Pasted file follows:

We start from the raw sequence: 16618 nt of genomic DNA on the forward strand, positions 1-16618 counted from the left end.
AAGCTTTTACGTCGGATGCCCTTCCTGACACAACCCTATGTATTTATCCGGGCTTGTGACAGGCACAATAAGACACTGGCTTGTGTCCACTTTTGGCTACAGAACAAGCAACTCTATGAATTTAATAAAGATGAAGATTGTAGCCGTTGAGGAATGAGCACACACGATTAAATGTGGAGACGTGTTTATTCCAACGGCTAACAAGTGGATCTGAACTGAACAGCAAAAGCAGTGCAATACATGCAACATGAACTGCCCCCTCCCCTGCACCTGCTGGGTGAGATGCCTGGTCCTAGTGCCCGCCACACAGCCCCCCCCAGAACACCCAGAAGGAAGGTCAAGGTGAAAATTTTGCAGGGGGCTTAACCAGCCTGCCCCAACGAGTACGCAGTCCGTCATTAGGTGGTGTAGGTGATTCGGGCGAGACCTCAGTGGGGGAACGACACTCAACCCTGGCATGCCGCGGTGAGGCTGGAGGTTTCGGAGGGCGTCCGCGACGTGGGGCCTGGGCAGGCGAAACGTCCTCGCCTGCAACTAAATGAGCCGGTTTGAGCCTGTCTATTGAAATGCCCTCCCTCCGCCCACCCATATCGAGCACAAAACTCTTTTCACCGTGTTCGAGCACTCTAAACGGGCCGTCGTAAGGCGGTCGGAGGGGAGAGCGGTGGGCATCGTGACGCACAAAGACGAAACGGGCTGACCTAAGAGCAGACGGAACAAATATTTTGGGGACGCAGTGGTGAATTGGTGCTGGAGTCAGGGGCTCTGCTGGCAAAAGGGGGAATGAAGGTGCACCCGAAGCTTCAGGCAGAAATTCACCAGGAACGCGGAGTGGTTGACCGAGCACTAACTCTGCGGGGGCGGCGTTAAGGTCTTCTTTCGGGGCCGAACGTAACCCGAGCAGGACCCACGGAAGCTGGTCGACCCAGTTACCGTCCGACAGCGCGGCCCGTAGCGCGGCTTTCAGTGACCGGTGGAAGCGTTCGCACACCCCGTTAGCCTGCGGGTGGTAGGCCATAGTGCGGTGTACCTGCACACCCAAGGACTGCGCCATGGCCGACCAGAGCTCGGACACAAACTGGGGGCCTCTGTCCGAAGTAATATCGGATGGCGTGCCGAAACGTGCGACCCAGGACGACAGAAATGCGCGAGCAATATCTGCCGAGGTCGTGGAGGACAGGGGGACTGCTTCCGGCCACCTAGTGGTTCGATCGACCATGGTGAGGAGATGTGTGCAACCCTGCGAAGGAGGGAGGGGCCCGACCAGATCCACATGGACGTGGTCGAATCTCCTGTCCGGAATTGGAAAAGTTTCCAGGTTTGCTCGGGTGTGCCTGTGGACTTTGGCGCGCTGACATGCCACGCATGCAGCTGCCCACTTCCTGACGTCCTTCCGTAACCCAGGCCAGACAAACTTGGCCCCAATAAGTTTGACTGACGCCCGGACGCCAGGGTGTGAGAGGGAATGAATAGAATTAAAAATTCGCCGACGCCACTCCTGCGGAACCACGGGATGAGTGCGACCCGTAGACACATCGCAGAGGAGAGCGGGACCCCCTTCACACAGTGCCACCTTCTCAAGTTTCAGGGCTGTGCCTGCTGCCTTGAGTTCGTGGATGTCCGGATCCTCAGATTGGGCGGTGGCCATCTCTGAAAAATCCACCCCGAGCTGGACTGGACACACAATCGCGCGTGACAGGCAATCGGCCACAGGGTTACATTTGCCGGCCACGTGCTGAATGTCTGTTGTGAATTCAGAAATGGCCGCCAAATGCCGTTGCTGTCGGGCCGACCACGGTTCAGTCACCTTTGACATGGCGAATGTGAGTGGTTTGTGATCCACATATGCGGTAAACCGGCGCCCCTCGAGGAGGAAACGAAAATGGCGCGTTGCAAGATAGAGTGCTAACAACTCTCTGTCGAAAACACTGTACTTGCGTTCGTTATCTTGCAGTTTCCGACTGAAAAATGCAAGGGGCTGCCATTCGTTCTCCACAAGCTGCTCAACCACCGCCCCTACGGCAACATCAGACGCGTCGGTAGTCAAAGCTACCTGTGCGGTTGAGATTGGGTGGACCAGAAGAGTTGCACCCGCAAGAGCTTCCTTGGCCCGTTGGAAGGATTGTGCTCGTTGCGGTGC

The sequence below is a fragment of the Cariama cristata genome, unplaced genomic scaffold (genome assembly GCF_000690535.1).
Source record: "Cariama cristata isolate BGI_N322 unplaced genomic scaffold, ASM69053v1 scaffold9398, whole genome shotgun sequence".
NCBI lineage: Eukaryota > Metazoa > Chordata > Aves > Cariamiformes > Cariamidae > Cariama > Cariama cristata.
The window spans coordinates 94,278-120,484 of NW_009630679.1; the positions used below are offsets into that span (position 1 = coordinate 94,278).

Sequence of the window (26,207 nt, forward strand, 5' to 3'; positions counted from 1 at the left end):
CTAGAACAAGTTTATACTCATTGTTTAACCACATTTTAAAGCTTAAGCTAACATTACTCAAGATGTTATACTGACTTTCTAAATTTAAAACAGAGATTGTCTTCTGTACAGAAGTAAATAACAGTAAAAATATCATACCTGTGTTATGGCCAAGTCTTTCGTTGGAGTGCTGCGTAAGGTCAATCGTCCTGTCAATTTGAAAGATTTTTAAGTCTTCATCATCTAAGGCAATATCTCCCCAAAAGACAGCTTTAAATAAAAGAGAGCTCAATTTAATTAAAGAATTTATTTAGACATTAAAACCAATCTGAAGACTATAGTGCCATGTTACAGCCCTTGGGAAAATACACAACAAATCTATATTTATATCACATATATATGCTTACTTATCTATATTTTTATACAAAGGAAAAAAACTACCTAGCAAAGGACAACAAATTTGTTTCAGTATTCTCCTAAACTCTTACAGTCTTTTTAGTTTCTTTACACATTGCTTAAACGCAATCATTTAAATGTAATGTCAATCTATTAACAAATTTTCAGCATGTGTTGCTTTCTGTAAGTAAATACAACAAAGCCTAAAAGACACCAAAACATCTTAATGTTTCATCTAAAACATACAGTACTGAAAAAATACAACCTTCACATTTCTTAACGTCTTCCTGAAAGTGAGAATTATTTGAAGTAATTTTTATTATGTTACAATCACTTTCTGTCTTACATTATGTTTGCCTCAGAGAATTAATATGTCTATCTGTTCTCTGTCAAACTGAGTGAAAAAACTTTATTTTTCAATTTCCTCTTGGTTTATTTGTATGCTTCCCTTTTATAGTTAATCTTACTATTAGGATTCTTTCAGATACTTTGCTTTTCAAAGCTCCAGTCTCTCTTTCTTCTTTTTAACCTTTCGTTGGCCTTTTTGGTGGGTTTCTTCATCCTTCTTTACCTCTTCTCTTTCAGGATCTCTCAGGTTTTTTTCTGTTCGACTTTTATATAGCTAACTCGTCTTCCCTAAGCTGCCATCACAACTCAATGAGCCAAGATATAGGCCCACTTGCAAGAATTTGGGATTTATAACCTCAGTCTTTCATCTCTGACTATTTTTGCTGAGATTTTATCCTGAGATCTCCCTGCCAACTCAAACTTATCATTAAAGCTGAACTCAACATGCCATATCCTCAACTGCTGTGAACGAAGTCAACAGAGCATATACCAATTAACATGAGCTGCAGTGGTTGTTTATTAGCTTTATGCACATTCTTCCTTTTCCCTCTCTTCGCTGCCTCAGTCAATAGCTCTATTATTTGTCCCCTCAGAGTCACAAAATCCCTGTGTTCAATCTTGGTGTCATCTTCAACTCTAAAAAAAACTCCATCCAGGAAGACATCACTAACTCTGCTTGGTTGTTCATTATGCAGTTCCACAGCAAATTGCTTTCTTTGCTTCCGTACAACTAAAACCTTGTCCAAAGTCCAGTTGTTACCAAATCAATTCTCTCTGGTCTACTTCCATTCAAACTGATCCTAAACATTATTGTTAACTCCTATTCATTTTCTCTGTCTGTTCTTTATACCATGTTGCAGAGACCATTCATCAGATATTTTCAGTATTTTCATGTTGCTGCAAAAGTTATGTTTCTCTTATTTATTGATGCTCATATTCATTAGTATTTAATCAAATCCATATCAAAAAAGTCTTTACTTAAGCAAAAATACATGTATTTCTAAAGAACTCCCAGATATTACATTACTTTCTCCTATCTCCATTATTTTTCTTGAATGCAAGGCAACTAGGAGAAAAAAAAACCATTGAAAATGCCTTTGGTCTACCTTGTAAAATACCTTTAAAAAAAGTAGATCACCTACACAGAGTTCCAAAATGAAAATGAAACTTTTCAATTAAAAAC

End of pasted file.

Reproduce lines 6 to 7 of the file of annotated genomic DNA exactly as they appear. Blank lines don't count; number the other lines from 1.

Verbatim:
The window spans coordinates 94,278-120,484 of NW_009630679.1; the positions used below are offsets into that span (position 1 = coordinate 94,278).

Sequence of the window (26,207 nt, forward strand, 5' to 3'; positions counted from 1 at the left end):